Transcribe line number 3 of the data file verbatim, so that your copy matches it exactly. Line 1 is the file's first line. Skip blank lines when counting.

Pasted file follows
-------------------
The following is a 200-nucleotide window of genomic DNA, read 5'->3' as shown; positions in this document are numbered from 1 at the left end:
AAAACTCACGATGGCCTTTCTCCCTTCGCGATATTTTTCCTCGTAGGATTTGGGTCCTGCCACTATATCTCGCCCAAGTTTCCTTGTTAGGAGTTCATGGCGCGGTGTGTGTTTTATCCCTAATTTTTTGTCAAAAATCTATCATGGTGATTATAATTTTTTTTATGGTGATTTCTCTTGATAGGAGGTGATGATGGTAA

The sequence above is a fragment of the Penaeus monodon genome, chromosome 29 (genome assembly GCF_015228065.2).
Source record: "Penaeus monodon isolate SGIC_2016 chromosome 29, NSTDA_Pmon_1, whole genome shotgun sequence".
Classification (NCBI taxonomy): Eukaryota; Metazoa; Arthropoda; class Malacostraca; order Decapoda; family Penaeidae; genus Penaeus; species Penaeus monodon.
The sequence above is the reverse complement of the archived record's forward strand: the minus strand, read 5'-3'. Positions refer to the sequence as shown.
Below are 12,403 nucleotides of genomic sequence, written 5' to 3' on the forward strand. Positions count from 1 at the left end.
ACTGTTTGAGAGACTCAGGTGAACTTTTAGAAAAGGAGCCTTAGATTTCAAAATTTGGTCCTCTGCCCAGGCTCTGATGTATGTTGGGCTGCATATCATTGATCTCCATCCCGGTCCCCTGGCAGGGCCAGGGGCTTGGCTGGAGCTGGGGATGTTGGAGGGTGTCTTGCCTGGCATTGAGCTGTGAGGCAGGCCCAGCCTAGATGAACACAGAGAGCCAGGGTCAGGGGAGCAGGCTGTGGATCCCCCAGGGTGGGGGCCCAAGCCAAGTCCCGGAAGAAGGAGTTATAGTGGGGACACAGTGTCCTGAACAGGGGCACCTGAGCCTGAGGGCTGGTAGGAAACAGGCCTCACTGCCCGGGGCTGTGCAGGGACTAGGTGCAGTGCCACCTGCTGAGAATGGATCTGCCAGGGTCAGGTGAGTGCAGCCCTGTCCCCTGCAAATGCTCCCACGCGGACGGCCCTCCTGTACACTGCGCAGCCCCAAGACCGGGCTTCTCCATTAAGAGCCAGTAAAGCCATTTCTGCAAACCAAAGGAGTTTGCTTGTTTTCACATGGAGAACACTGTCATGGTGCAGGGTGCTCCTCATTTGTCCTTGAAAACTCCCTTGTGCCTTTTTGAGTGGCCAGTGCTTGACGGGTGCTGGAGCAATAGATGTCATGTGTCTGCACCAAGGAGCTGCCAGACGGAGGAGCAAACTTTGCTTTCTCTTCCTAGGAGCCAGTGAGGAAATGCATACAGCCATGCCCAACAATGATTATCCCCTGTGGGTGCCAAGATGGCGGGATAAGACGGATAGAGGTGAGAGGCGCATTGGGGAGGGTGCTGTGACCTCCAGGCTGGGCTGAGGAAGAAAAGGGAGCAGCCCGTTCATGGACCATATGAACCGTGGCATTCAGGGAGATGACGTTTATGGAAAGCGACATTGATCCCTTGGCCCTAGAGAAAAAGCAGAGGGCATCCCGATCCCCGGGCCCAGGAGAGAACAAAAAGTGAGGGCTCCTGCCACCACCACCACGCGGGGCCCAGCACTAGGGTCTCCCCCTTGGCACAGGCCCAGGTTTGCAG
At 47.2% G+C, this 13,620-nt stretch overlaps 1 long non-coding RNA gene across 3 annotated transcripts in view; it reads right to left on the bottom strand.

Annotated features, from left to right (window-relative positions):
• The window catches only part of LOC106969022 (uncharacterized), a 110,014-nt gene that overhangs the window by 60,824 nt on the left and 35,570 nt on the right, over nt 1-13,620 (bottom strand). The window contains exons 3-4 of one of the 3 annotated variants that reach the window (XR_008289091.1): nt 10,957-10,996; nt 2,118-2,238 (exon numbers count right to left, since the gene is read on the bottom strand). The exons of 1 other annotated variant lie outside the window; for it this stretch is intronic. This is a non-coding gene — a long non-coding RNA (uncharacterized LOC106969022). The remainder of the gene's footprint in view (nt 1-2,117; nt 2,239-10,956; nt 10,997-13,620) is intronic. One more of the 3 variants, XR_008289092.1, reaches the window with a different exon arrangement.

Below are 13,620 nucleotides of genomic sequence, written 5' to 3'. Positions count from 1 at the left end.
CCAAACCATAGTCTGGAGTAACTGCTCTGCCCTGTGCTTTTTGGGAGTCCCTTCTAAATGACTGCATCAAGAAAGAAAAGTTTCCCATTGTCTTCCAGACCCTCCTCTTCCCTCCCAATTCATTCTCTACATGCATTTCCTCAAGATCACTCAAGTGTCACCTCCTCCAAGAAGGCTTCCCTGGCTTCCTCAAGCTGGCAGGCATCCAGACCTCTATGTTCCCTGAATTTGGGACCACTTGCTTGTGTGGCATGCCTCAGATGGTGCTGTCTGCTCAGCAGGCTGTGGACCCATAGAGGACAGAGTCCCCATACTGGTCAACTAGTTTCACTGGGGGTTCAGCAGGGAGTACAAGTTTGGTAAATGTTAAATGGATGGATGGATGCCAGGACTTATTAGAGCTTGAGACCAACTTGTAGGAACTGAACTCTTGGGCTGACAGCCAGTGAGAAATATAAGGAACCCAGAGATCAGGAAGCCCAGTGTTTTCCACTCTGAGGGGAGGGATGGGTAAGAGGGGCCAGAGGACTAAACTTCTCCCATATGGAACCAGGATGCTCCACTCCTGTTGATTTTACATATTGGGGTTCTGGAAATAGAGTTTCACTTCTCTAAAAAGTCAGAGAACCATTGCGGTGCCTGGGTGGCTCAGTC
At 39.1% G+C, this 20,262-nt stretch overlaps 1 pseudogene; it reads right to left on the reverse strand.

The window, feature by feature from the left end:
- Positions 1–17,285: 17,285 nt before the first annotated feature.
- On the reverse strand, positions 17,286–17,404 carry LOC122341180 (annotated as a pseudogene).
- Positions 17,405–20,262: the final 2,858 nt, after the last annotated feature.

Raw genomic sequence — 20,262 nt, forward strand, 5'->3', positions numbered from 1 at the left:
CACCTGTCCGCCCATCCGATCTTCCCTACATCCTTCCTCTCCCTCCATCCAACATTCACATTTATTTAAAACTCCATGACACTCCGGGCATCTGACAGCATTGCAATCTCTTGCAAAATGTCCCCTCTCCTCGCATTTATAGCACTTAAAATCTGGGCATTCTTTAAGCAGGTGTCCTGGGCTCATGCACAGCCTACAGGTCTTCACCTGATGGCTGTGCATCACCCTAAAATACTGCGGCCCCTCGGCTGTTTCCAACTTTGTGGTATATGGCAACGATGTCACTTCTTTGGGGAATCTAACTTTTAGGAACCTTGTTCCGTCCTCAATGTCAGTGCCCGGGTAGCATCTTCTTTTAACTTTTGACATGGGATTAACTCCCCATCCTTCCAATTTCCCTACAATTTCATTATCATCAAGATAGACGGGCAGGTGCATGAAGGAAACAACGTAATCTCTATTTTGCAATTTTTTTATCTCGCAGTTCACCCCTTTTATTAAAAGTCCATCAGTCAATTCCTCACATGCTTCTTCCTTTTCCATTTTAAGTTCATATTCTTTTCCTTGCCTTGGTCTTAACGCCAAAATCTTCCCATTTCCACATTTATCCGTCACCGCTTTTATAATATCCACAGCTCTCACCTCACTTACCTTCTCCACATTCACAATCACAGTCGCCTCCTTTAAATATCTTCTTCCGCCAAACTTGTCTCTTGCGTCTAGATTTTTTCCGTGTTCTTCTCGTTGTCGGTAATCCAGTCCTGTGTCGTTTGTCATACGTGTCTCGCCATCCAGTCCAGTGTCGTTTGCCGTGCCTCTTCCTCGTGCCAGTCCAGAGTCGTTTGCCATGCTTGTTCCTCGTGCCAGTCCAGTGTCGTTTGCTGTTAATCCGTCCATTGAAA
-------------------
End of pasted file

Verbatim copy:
The sequence above is a fragment of the Penaeus monodon genome, chromosome 29 (genome assembly GCF_015228065.2).